The final countdown has officially begun.
As of this post’s publish date, I have less than 48 hours until the 10:00am start of my first 24 hour ultramarathon.
The training is over, the gear is (almost) organized, and I feel ready. And anxious.
Late last year, I begin planning out my 2015 winter and spring race schedule. I knew I wanted something big and ambitious to really focus the first half of the year.
Originally I thought a return to the Massanutten Mountain Trails 100, where I could work to improve on last year’s time, would be a good option. But when I didn’t immediately get in through the lottery, I opted not to put my name on the wait-list.
I needed something different. The Black Mountain Monster.
A 24 hour event, complete with its monotony and lack of inspirational views, isn’t something I’d normally find appealing. In fact, I can remember saying just last summer that I wouldn’t ever sign up for a race like this.
Which is exactly why I decided I had to do it.
How a 24 Hour Race Works
The fact of the matter is that unless you’re an ultra-geek, you’ve probably never even heard of a 24 hour race. They’re uncommon and rare even within the ultramarathon scene.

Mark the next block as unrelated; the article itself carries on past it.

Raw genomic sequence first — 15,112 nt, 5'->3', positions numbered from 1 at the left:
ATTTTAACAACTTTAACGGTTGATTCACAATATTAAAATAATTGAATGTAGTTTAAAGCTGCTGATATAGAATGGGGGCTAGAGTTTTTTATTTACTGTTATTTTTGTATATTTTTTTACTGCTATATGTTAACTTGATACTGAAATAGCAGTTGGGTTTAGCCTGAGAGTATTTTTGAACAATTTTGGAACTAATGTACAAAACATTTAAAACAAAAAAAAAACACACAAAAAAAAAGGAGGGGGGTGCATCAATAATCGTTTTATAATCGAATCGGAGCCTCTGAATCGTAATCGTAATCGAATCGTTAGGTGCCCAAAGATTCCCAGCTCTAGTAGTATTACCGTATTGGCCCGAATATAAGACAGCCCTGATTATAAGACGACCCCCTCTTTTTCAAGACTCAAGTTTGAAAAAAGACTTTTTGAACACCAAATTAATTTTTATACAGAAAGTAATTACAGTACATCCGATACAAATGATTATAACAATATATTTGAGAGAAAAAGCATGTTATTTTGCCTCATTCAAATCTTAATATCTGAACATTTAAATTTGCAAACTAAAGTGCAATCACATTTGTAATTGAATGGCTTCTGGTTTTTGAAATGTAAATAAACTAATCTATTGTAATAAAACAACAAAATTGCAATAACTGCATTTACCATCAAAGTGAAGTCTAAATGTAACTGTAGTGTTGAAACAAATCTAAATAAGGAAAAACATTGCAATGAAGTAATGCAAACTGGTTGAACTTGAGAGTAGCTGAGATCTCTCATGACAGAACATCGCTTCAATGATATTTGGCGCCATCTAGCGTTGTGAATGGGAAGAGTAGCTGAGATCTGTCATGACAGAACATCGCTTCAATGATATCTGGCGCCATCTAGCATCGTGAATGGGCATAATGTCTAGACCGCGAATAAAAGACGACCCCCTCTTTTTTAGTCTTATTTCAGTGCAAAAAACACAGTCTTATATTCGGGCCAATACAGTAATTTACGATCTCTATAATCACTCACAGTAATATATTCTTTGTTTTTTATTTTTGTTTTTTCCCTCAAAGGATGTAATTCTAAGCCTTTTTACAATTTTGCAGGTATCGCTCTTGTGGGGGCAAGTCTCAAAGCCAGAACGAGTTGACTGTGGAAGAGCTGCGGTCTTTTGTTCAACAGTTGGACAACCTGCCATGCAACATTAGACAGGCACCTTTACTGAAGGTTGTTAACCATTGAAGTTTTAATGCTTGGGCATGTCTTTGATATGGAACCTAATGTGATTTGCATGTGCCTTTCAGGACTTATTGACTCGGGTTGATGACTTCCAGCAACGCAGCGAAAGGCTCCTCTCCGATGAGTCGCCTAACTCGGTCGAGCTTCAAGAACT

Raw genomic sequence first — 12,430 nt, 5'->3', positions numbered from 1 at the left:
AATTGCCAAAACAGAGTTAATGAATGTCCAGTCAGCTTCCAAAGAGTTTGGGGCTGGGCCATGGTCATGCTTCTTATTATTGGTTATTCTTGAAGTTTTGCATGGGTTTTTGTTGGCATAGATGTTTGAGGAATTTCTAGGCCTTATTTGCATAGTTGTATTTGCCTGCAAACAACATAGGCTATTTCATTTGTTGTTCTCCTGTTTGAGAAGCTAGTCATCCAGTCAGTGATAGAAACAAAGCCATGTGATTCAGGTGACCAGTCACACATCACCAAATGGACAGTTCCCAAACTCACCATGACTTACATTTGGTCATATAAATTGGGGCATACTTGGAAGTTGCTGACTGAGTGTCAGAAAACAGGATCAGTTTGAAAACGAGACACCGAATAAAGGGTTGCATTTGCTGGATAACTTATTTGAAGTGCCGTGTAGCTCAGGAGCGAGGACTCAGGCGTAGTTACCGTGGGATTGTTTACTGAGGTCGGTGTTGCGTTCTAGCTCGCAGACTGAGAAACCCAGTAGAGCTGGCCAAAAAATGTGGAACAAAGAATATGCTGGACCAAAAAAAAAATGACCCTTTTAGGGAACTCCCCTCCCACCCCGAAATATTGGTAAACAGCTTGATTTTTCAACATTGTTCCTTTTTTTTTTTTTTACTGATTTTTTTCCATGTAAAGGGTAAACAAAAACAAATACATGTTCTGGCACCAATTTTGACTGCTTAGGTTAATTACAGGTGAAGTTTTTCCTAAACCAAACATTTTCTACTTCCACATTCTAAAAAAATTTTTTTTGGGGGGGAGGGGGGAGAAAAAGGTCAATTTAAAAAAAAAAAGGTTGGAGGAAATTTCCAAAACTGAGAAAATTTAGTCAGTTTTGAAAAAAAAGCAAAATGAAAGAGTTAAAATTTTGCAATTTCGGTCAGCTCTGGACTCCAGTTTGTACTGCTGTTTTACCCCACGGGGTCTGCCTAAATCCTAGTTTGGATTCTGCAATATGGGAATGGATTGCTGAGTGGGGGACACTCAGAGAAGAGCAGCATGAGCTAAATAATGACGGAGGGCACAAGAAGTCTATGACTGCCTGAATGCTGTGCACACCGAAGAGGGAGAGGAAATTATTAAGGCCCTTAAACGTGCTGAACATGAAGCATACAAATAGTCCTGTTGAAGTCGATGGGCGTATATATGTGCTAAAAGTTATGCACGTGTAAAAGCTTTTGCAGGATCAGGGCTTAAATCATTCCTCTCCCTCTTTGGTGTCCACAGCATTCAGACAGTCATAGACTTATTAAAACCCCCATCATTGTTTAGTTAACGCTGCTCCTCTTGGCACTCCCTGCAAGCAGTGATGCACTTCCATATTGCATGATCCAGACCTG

But timed events are growing in popularity, in part because some runners find them more approachable than a set distance race.
Here’s how it works:
Runners repeatedly complete a loop course, attempting to cover as much distance as they can within a certain amount of time. The runner who covers the most distance wins.
Depending on the race, a loop can range from as short as a single track lap to several miles. Mine will be a 5k loop on mostly trail.
The time length also varies by race. Black Mountain Monster has 6, 12, and 24 hour options, and a 24 hour relay.
Because there’s no finish line, runners can stop at any point, but will only be counted for the distance covered.
It’s a different style of racing. Running faster doesn’t mean you get to stop any sooner, it just means you’re covering more ground. Just two days out, I’m still having a hard time wrapping my head around what it will feel like.
Why This, and Not Some Mountain Adventure
This type of race is a departure from my norm, and I’m looking forward to the new challenge.